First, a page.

Empathy Day 2020
It’s Empathy Day – a day that is perhaps needed now more than ever. Today, we’re focusing on how we can use books as a tool for imagining and sharing someone else’s feelings.
We asked the book experts (our authors!) to share what empathy means to them, and why it’s important to them as authors. Over to you, Chickens!
To me, empathy means walking at least a mile in someone else's shoes. Although you should probably give their shoes back once you're done…
To me, empathy means sharing and connecting with someone else through feelings and emotions. It's about being sensitive and aware of other people and situations. I think it is often undervalued and dismissed, but if everyone was more empathetic I think the world would be a much better place.
As an author, empathy is really important because it is our most important job to take our readers into the lives of people who are different from us – they might be witches, or dragons, or just someone who lives in a different town or country. We have to help the readers feel a connection to the characters we create so they know what that person's life is like – it’s as simple (and as complex!) as that. And not just the main characters but all those supporting characters, and even the antagonist! Forming that empathetic link with an antagonist makes them feel more real and less like a pantomime baddie!
The whole act of writing is one of empathy for me, and reading helps us to be more empathetic as it can really show us someone else's emotions there on the page, helping us to understand and recognise them in the real world too.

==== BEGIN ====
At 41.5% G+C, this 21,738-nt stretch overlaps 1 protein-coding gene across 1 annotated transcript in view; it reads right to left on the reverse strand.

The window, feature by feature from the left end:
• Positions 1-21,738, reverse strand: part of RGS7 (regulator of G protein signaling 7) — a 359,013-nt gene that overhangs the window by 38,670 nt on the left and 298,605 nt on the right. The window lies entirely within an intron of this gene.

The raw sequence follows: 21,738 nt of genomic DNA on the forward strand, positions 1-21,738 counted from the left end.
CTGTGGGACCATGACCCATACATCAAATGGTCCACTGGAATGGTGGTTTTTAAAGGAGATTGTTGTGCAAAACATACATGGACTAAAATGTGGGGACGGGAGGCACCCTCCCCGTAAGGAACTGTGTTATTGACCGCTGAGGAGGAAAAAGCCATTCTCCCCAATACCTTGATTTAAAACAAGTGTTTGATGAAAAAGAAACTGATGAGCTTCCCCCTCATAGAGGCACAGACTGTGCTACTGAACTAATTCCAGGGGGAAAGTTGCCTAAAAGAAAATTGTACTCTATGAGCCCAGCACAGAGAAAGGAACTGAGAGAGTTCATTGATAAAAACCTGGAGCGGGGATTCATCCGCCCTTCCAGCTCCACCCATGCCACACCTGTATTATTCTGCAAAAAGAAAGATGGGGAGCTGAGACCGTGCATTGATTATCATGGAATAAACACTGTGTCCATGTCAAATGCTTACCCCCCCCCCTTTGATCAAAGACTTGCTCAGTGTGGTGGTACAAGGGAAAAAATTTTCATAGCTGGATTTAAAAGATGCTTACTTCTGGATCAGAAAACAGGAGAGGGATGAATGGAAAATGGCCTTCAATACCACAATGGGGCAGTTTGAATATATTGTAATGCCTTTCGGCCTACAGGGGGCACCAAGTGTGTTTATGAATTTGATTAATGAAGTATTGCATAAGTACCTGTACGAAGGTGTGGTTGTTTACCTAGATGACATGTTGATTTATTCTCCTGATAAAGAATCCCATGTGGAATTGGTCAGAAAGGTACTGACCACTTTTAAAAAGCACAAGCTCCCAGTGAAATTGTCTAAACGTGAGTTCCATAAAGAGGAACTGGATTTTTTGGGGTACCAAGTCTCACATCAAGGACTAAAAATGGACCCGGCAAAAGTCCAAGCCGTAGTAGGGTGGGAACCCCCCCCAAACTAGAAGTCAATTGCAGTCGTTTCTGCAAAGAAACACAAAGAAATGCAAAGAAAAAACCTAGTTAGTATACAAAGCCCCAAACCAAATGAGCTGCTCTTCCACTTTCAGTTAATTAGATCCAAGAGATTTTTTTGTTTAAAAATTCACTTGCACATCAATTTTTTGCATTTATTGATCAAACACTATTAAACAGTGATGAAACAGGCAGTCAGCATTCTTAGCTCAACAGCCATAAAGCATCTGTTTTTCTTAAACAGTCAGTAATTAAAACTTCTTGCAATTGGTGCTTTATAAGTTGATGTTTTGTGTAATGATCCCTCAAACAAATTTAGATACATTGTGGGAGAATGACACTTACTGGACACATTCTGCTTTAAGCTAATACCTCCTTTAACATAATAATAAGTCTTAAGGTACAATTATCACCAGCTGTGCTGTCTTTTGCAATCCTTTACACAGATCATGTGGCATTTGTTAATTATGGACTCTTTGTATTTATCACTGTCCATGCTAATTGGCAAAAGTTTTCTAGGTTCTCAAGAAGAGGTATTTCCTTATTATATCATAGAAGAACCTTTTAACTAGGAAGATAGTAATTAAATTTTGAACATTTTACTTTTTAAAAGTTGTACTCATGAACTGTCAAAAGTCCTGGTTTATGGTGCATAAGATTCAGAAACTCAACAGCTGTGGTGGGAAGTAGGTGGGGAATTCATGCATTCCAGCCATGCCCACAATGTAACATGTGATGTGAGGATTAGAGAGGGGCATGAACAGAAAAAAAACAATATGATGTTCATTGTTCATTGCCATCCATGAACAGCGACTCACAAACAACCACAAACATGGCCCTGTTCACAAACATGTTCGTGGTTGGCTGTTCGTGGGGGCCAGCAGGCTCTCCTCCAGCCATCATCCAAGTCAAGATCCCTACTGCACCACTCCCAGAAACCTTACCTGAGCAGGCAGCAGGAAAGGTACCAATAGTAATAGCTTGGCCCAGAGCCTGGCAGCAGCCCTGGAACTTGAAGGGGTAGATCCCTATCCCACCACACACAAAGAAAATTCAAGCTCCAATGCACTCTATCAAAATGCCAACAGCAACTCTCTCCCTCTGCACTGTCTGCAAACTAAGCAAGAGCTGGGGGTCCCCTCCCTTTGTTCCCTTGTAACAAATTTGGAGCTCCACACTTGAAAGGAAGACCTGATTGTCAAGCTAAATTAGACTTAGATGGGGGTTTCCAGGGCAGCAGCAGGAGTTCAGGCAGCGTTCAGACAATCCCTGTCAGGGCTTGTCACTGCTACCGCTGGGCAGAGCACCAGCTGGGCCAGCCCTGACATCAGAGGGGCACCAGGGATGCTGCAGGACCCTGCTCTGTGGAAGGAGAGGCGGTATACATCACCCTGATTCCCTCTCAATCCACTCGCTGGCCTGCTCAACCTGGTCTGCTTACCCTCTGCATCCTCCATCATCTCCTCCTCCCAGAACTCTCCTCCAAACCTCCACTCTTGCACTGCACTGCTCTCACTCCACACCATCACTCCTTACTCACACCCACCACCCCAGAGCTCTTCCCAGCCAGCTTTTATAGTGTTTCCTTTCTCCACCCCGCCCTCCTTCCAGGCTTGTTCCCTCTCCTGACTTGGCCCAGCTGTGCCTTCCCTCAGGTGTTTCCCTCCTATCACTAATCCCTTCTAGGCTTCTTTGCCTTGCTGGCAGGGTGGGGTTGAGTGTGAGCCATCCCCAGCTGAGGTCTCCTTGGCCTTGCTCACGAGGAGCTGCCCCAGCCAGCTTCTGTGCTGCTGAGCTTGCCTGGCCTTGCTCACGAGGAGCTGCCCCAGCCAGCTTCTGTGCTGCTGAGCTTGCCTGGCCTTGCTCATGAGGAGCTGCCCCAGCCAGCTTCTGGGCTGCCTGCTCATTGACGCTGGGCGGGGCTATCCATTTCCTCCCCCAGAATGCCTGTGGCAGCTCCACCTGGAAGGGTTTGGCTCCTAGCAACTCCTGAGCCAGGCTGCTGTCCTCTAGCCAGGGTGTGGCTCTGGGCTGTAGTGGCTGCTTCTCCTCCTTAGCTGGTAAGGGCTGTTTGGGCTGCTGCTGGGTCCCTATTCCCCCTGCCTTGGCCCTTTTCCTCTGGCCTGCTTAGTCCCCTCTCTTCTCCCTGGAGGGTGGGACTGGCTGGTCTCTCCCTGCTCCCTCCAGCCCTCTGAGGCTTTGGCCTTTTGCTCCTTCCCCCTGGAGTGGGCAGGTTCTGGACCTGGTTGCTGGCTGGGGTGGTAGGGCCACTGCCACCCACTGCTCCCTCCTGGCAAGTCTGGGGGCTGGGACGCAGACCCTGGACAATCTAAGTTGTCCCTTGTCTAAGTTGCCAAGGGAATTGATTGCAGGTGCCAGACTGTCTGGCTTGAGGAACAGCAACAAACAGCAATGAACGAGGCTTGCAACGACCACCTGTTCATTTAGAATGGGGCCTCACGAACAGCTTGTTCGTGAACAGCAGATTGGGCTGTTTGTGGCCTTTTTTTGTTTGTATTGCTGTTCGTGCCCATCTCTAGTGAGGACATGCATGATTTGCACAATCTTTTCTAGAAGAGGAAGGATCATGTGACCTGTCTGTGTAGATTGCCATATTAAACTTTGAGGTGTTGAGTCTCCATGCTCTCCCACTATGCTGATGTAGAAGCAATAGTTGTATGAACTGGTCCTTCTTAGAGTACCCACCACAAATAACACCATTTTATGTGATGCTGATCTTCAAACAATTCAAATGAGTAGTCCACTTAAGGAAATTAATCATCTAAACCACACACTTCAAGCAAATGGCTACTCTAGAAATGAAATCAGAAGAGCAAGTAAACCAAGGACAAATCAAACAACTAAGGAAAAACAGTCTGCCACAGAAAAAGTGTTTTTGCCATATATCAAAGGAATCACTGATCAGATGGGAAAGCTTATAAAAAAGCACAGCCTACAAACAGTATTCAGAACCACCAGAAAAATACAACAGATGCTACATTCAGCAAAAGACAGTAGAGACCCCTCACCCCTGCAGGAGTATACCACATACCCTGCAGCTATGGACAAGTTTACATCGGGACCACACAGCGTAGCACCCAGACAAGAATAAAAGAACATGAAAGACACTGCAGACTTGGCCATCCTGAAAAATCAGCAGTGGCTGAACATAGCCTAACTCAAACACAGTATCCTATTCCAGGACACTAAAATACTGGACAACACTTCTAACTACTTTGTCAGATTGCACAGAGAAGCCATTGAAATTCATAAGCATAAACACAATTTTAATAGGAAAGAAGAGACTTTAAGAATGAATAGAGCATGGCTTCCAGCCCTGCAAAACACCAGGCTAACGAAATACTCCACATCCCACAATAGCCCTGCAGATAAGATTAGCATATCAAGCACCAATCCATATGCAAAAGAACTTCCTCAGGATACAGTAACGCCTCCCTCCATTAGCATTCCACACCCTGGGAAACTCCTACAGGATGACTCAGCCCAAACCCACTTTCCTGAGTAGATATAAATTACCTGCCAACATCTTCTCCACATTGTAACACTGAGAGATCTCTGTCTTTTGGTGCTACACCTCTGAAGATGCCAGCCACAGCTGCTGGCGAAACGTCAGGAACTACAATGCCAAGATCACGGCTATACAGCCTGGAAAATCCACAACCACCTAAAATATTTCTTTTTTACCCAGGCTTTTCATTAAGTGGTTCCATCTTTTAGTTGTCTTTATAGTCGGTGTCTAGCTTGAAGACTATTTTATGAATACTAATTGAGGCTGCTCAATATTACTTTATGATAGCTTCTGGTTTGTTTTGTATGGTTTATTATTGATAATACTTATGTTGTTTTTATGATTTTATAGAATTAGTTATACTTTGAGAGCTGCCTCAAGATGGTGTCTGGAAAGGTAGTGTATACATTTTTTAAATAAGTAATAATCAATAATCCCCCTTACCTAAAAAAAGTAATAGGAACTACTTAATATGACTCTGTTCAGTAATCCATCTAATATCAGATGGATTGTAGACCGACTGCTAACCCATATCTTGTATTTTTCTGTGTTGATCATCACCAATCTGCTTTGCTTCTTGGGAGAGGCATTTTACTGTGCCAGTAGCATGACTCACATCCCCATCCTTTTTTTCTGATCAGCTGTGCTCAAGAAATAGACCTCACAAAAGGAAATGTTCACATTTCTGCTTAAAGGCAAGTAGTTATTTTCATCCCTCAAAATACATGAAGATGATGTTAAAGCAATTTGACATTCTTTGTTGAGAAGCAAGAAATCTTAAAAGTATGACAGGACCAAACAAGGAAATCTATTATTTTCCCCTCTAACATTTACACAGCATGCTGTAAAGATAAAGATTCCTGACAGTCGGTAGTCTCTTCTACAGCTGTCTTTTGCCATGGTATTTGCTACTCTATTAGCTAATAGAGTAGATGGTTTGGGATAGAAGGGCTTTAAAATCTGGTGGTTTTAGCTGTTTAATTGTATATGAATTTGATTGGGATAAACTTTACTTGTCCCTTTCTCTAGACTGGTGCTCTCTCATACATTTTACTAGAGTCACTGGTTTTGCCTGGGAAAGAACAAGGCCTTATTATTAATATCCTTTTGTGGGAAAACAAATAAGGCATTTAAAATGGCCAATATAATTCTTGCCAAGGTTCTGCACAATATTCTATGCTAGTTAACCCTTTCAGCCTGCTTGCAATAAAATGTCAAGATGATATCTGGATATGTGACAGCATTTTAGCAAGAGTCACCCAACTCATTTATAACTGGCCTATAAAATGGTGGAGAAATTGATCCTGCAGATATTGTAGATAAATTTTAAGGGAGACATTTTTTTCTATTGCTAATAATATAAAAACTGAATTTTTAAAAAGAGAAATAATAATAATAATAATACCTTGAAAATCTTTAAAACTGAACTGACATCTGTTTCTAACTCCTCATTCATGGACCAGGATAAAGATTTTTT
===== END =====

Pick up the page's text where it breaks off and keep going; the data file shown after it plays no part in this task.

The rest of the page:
To me, empathy means stepping into someone else’s skin and seeing the world as if you were them. In Asha and the Spirit Bird you can become Asha, living in the foothills of the Himalaya, and feel her pain when her papa’s letters stop and she doesn’t know what’s happened to him.
You can experience how having a best friend like Jeevan can help you overcome anything, whether it’s tigers or hunger – and you can imagine how having a spirit bird could get you through some tough things in life. Empathy shines a light on our humanity and connects us all together.
As an author, empathy is really important because it's what makes stories so meaningful and valuable. When we read a book, we step into the character's shoes, feeling their joys and fears and triumphs as if they are our own.
In my book, Our Castle by the Sea, I wanted to bring Petra's frightening wartime experience to life for my readers – for them to imagine what it would have been like living on the coast of England during the Second World War, and to understand what happened to the thousands of 'enemy aliens' who were living in the UK at the time.
Reading such stories with empathy can help us all to understand dangerous feelings such as hatred and prejudice, and to see through the propaganda of politics and the press. If we all exercise empathy a little more, the world will become a better, kinder place.
To me, empathy means imagining your way into another person's life, into their body, their experiences, with the purpose of gaining understanding and becoming a better person.
As an author, empathy is really important because it's the only way the world can become kinder. I write to show the world as it is, and could be, and empathy is the most important tool in my kit.
For more Empathy Day 2020 resources, be sure to take a look at the official Twitter feed here. You can also download an Empathy Day activity pack here!